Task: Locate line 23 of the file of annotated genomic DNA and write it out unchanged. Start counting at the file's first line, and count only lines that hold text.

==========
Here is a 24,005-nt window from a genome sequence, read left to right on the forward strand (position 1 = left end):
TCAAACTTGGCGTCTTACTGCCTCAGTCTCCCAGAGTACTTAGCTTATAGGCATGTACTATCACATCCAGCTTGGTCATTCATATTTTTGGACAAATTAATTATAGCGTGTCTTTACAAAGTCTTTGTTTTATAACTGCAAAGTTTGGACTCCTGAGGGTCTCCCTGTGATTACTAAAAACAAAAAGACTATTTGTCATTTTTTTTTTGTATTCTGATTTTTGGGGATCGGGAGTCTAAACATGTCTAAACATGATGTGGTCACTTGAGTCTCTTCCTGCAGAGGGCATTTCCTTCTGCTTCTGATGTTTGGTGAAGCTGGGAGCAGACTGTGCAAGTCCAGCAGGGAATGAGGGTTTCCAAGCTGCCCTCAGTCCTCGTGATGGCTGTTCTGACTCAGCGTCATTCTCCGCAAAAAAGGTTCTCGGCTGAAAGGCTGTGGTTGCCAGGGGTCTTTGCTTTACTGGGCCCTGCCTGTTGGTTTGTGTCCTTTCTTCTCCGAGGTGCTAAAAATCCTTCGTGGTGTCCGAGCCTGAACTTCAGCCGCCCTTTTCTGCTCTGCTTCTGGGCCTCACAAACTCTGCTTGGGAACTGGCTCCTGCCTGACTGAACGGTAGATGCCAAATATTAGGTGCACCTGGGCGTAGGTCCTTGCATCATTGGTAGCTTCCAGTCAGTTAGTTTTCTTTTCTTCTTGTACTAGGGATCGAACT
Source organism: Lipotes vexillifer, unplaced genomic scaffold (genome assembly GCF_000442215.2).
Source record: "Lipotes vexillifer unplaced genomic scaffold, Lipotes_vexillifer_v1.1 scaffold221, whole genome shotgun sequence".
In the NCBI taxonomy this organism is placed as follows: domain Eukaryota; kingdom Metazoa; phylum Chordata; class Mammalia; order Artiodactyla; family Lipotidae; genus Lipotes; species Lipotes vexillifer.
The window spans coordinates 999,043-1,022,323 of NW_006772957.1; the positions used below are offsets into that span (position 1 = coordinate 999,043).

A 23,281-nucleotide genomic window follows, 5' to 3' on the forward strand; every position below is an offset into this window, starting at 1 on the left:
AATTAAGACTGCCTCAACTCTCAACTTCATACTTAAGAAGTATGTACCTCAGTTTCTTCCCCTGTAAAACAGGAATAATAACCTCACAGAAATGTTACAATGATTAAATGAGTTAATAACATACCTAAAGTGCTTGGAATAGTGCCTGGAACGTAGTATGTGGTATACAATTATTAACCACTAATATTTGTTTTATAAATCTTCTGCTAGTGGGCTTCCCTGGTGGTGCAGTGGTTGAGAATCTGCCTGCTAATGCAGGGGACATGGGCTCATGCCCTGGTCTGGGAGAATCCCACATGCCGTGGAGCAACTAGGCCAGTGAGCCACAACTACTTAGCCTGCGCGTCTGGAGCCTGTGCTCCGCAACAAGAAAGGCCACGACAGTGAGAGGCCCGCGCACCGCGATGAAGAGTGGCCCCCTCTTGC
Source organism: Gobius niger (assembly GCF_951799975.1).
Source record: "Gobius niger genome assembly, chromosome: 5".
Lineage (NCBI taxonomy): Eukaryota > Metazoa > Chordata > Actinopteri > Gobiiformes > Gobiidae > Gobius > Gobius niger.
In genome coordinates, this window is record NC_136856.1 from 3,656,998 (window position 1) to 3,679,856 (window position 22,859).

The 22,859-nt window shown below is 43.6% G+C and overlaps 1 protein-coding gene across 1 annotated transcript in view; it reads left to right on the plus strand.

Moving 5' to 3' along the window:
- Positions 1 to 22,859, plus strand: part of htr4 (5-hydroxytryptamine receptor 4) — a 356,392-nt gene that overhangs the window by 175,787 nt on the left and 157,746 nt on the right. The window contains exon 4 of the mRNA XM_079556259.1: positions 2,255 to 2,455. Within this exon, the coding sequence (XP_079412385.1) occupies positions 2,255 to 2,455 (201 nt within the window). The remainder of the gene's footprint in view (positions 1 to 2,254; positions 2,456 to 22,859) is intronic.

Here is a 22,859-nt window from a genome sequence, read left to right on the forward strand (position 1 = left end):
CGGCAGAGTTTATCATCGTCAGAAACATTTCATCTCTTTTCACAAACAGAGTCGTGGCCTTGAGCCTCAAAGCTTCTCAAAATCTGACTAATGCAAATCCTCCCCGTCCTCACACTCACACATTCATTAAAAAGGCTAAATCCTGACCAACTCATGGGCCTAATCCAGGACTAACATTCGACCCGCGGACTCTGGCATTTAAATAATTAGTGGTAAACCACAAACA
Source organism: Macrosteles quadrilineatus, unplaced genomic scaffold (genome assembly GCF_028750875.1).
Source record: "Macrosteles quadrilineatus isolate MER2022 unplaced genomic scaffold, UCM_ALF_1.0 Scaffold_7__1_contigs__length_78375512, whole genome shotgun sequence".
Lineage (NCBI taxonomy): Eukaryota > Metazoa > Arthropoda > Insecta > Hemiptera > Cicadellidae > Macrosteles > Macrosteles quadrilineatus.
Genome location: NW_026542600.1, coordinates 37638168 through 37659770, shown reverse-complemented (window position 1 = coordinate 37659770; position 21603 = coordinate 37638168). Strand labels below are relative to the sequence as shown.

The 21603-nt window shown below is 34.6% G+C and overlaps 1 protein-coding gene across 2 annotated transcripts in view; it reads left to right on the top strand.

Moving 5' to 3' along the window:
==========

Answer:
Moving 5' to 3' along the window: